Years ago, I remember seeing a New Yorker cartoon captioned, if my memory is accurate, "The Agony of the Self-Employed."
The cartoon pictured a man sitting at a desk, talking to himself, saying things like:
"I can't stand working for you."
"When are you going to get it done?"
"How about a raise?"
Then there is the old joke about the person who'd says he'd like to work for himself, but can't afford to pay himself anything!
(Which leads me to a digression: I once had an accounting professor who claimed that a client of his used inherited wealth to open a business. When the client brought his books in, my accounting professor saw - to his horror - that the man had been using money on which he had already paid taxes to give himself a salary. This is probably one of those "apocryphal but true" stories. Nonetheless....)
I have been free-lancing (product marketing, mostly in the tech world) for almost 5 years now -and it's really more like 7, with a brief interlude of full-time employment when I went to work with an old boss of my mine.
So far, so good.
As I tell people, I make about half the money, but have about 10 times the life satisfaction. No commuting/no car, no politics, no non-essential meetings, no people to manage, nobody else to worry about, and no doing the types of marketing work I hate. 99% of what I do is messaging, research, writing, and customer outreach - all things that I very much enjoy.
It works for me at this stage in my life, the only drawbacks being the unpredictability and the lack of health insurance, drawbacks that are to me by far outweighed by day-long visits with friends, staying up half the night reading and sleeping in a bit, volunteer time, and off-hours treks to the gym. I also like the project variability - learning about new companies and their tech products and markets is something that I find very interesting ans satisfying.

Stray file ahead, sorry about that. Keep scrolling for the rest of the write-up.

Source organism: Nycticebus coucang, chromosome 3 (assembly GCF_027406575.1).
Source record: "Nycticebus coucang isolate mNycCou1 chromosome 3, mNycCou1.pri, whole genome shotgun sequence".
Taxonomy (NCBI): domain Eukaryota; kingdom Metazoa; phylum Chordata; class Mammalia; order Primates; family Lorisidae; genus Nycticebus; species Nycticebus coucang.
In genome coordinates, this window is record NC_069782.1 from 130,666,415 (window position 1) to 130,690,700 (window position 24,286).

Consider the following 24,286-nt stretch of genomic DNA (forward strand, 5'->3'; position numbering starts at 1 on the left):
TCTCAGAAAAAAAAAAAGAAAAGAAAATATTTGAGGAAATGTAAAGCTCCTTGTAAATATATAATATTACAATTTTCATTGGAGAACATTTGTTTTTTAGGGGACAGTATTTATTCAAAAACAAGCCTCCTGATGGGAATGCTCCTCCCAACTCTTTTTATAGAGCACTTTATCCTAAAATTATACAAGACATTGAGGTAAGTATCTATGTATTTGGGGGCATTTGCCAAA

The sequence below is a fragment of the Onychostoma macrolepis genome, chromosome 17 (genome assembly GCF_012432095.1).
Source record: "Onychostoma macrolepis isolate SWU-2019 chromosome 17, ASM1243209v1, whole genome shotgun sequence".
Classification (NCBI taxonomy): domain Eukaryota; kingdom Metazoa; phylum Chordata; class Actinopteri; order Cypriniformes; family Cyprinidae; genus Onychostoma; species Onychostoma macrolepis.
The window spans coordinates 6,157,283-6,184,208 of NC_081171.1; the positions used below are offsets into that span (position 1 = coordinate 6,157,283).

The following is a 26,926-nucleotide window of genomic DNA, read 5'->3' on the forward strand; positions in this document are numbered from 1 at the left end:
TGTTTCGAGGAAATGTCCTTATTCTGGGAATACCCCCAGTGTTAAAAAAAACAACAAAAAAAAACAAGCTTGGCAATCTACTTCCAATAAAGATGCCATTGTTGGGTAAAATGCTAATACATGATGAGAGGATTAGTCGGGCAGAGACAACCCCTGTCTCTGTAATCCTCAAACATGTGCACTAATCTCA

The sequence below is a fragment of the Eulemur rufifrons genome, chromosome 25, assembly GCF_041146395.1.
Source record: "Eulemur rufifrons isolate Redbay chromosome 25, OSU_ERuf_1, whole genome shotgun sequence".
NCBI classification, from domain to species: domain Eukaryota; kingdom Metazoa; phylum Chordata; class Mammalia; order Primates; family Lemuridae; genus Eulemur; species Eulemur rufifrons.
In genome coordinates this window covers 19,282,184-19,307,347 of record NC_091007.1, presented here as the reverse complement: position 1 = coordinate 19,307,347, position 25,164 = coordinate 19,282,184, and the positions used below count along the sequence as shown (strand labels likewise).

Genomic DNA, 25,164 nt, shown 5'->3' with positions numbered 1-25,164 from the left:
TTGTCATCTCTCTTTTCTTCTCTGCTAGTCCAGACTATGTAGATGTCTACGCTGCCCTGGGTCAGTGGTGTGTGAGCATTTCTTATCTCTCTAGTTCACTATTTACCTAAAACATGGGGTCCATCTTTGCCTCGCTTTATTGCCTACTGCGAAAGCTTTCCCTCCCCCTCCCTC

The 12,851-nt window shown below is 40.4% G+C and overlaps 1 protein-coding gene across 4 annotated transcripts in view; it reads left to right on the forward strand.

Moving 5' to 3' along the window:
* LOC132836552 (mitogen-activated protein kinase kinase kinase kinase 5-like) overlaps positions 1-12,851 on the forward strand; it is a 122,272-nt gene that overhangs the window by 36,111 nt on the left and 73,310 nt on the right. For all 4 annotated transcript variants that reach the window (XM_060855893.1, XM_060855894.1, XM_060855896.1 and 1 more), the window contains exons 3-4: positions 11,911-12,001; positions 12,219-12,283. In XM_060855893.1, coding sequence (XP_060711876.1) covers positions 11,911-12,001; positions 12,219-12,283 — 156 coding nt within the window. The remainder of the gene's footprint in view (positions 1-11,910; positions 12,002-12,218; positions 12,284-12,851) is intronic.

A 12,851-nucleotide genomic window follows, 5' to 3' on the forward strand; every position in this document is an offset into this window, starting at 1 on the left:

I hope I can keep this up for a good long while.
The only regular job I would considered at this point would be one that was part time and didn't involve a regular commute.
In a few years, when I'm old and gray (which I may actually be under the dye job), I think it would be fun to take a quasi-retiree-job in a college/university or non-profit, as writer, editor, or even as an administrative assistant, as long as it was a place I could walk to and the people were decent.
But for now, freelancing 'r us. And it works because I'm someone with a background (and degree) in business, a strong network, and the ability to "quick study" companies and their products, and figure out what to say about them. Sure, they keep saying that 'if you can do it over the 'net, so can someone in India', but that just hasn't been the case yet for the type of work that I do. (See: so far, so good.)
Anyway, there was an article in The New York Times on Sunday on how the recession is hitting free-lancers, particularly those who provide personal services like yoga instructor, personal chef, tutor...things that can become discretionary pretty darned fast in a down-market. The bottom line: times are tough, a lot of people who are freelancing really do want to work full-time, there's a glut on the market....
The article made me think about a fellow that I met last week who could easily have been profiled in the article.